Our offices are located just a stone’s throw from the convention center here in Denver (not that we’ll be throwing any stones due to security), and as such, we were right in the middle of it all. So we thought we would share our own [fun] observations. (We’ll leave the political commentary for everyone else.)
- The city has definitely seemed prepared and at least from our vantage point, everything seemed to go as smooth as could be expected with such an event.
- Denverites really seemed to take it in. We were essentially tourists in our own city checking out the police in their body armor like a tourist would check out the guards outside of Buckingham Palace in London. Or crowding around protests like street performers on Pier 39 in San Francisco. Nothing attracts a crowd like a crowd.
- People were also chipping in to help. Giving directions, recommendations and tips seemed standard. Our own analyst, Geoff, had already assisted several delegates and news reporters with directions by only 8am on the first day of the convention. We didn’t even need an ad campaign to make us do it.
- Just like any area with crowds, there were street vendors. Buttons by the thousands, t-shirts, bobble-head dolls.
- In addition to the spectacle on the street, there was also great art to be seen.
- The crowds were so big along the 16th Street Mall that the buses could hardly get by. It was probably quicker to walk, but with such great weather, who would mind?
- With all the celebrities, it felt like we were on the west coast.
- But it felt decidedly dressier too; don’t they know Denver has a casual dress policy?
- And our local shoe shine guy, Claude, outside our office kept everyone looking good – he even brought out the big shoe shine chair.
And of course the security. Wow. You knew it would be high, but who knew there were even this many law enforcement officials in the area?
- Wondering what hotels the “important” people were staying at? Just look for the uniformed officers on the corners surrounding it, or the police vehicles lined up for a quick evac. Of course, some people missed this.
- Don’t leave your backpack laying around for even a second.
- Even the horses had riot gear.
- The police were filming the protestors, the protestors were filming the police, and the tourists (or just locals) were filming both.
Our CEO, Kevin Raines has been chosen to present on the topic of Do It Yourself Survey Results for the Denver Metro Chamber of Commerce and the Denver Metro Small Business Development Center at the Business Excellence Forum. His presentation will explore:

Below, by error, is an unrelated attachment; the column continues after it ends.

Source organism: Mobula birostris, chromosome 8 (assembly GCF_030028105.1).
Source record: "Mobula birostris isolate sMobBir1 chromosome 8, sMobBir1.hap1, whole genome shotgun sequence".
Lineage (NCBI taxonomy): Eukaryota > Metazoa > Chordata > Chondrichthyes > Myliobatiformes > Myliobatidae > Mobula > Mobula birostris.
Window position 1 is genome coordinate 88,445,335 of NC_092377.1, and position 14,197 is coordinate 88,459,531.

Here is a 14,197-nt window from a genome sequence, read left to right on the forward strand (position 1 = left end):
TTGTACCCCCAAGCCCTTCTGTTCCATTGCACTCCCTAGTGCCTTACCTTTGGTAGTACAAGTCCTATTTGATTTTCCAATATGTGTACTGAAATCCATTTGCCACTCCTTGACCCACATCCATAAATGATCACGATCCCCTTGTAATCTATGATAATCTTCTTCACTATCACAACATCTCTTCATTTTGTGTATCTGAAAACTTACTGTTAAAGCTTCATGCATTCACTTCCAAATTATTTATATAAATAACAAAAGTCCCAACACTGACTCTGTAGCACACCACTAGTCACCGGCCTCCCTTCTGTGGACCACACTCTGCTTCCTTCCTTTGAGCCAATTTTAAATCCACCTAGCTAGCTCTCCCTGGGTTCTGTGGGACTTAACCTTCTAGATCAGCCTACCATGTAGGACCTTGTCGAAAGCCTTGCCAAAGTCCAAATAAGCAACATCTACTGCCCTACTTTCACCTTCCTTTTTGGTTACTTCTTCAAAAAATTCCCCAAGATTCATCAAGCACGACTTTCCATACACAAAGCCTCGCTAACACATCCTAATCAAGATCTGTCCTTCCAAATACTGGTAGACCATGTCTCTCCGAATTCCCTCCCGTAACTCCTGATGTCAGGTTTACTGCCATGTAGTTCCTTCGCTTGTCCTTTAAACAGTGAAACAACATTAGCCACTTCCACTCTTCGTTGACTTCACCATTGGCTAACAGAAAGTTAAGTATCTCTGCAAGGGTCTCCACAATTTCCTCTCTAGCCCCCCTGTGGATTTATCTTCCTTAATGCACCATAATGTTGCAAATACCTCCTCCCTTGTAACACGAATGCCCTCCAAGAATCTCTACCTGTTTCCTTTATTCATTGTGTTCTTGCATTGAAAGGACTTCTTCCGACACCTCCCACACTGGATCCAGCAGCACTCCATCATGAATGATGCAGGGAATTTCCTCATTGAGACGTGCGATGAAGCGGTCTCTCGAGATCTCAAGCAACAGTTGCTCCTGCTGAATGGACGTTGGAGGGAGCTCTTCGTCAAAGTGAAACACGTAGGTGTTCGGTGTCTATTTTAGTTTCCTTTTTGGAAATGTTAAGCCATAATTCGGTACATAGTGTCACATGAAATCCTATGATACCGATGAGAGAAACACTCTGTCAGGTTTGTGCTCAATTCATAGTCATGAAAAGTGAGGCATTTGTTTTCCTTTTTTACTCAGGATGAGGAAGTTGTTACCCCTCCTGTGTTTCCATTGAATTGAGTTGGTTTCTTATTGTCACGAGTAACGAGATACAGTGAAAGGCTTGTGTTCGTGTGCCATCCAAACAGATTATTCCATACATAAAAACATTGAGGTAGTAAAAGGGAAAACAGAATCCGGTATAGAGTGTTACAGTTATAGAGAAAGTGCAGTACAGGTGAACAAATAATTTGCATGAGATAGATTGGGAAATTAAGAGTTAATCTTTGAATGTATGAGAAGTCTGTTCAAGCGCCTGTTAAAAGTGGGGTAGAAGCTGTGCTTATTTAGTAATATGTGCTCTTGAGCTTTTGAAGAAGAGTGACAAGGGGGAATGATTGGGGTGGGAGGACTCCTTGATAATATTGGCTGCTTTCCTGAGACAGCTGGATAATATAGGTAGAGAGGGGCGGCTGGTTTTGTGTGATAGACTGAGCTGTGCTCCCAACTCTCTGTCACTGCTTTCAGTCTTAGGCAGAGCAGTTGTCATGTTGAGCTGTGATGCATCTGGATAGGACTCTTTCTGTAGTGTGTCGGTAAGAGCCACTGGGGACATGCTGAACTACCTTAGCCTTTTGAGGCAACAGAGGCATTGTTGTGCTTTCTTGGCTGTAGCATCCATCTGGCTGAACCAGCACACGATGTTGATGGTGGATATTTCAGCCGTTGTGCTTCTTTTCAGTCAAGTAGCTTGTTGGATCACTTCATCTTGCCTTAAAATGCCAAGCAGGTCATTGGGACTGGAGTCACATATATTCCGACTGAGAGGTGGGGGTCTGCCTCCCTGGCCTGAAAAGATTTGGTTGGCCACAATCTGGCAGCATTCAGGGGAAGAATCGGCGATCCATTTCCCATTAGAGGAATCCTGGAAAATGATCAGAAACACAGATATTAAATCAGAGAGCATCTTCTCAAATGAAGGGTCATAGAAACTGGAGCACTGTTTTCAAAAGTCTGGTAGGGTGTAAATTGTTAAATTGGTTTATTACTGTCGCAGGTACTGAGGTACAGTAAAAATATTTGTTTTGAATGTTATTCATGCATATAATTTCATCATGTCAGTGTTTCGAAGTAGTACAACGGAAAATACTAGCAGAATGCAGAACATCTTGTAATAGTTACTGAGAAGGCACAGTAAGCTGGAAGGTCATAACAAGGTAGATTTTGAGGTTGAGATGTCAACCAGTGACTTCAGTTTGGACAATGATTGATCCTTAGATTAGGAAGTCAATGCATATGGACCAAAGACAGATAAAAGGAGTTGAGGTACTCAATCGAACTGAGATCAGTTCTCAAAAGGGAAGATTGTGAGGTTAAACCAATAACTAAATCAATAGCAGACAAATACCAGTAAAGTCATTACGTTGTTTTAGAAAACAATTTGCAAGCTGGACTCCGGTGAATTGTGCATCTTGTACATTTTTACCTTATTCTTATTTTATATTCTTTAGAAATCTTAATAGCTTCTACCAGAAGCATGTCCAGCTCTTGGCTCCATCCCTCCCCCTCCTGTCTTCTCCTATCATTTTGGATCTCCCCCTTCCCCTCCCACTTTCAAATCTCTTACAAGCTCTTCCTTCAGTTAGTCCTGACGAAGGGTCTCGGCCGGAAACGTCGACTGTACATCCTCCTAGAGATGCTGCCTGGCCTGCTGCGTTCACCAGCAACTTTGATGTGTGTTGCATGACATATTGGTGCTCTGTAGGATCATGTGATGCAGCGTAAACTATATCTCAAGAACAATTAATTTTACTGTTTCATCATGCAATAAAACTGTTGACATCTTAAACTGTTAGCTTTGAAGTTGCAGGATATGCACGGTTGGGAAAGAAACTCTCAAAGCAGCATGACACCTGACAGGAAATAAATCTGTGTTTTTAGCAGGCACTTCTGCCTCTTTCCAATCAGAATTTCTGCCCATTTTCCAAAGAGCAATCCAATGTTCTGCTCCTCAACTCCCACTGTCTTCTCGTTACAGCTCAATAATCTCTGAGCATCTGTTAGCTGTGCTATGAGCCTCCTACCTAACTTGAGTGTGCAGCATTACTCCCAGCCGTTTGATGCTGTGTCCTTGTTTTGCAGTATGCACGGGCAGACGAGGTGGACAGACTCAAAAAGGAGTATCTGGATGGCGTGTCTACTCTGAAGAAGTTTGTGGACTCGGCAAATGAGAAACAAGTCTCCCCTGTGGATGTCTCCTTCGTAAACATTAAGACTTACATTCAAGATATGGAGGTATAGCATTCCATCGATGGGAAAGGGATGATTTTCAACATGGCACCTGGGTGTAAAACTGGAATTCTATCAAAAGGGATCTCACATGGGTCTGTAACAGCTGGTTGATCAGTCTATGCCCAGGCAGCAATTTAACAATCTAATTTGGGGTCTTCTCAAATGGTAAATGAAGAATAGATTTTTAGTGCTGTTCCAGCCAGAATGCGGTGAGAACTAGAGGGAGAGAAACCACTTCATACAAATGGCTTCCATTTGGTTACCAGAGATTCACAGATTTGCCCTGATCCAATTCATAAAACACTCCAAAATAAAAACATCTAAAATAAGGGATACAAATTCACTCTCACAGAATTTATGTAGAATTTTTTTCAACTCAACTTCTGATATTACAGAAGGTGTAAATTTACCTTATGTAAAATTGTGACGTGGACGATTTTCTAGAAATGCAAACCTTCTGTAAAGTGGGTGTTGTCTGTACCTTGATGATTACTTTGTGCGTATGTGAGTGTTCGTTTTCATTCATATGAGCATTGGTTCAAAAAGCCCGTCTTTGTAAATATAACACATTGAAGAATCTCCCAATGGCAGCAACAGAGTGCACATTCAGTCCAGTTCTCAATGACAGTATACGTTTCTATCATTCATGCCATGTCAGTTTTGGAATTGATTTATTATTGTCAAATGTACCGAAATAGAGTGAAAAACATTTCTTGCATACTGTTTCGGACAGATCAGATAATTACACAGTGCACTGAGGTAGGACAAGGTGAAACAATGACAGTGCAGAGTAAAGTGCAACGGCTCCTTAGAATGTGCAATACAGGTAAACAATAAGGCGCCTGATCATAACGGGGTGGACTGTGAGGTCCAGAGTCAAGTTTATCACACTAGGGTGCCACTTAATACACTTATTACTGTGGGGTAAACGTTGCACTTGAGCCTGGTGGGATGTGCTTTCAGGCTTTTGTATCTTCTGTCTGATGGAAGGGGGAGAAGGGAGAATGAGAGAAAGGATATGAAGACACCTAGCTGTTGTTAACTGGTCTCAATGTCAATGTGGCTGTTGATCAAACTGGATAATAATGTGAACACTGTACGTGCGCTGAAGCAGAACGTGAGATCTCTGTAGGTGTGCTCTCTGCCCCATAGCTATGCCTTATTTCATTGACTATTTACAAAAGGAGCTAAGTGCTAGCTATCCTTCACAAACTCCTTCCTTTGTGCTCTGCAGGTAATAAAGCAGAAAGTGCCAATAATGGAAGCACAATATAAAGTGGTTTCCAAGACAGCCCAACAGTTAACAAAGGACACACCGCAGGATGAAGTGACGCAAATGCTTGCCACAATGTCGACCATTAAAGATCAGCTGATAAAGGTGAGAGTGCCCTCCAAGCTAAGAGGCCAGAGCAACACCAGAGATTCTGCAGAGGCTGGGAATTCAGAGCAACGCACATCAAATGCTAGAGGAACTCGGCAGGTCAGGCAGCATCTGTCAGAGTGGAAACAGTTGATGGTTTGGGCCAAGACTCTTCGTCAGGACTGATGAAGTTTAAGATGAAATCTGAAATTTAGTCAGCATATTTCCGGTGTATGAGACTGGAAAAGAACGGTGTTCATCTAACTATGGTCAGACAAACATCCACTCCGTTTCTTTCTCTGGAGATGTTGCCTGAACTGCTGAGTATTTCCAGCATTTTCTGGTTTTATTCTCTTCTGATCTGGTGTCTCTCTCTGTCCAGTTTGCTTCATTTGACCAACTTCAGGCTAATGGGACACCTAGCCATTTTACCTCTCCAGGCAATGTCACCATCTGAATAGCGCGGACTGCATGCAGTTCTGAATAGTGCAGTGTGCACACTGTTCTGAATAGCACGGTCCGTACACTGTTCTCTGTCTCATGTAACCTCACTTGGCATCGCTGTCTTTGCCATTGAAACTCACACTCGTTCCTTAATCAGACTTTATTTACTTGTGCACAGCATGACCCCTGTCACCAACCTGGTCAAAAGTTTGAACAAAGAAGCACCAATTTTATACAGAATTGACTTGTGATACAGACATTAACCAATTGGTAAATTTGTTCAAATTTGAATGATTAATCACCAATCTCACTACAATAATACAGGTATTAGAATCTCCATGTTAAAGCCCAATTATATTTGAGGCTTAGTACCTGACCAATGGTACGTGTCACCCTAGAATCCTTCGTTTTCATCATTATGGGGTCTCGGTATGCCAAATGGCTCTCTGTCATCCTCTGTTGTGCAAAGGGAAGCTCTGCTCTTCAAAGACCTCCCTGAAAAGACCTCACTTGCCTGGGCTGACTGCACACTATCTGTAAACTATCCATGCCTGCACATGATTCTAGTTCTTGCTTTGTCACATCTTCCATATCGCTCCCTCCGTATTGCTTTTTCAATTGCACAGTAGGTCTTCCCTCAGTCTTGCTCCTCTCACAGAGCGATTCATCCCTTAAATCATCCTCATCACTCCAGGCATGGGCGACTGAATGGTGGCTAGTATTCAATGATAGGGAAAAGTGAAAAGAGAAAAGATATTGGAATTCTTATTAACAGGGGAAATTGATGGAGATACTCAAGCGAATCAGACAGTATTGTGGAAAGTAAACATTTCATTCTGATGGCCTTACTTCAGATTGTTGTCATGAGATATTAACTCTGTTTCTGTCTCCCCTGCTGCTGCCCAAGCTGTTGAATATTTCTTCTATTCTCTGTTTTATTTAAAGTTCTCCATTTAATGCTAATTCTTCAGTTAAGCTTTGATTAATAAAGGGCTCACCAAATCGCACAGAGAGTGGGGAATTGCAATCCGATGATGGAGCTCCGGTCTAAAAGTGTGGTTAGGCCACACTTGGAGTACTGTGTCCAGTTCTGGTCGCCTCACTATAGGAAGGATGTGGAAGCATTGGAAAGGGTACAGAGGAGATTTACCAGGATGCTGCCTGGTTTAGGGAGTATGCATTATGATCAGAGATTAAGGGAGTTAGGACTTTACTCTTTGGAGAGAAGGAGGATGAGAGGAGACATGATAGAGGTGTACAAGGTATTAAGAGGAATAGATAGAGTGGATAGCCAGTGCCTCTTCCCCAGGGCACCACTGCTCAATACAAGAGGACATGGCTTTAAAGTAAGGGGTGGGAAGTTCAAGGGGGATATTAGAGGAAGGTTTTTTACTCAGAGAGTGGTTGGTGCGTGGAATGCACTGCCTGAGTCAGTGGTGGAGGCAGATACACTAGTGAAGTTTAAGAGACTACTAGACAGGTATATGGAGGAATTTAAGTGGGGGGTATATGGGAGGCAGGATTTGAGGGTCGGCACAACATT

- The advantages and disadvantages of survey research;
- The pros and cons of different types of surveys;
- How to avoid the most common surveying mistakes; and
- Ten simple steps for conducting an effective survey.
From The Denver Metro Chamber of Commerce:
The Denver Metro Chamber of Commerce and the Denver Metro Small Business Development Center have assembled 12 of the state’s top business experts to help you meet today’s business challenges. This is a unique opportunity to gain a wide variety of expertise all in one day! Choose 4 of 12 powerful workshops, all designed to help your business grow during these turbulent times.
The forum will be held at Regis University on Wednesday, August 20 from 8 am to 5 pm.
The survey we recently completed for the Denver Office of Cultural Affairs has received two nice write ups in the local press after a great public presentation of the results by DOCA director Dr. Erin Trapp.
This extensive survey of Denver residents consisted of 814 interviews with residents, including 205 with self-identified African Americans and 204 with self-identified Latino Denverites. The final survey answers for the entire city were demographically weighted to ensure they are representative of the population of Denver.
The results show both positives and negatives for the performing arts in Denver. Primary among the positives is that 80 percent of residents are interested in live performing arts performances and a good number actually attend them, as within the past year 58 percent attended live theater, 41 percent went to a festival, 34 percent saw a live musical concert, and 11 percent attended a dance performance.
To read more about the results and their implications for performing arts in Denver click over to the Denver Post article* or to the article in the Rocky Mountain News. In addition, DOCA has released selected findings from the survey into a report available on the Denver City website.
*The Denver Post article begins “You can’t always trust surveys commissioned by people with a vested interest in the results.” We completely agree! When consuming data and survey results, you always need to be aware of who commissioned the research, who completed the research, and how they carried it out. And when you conduct research, this is why it is important to have someone (like us!) who is aggressively neutral, ethically unimpeachable, and methodologically sound.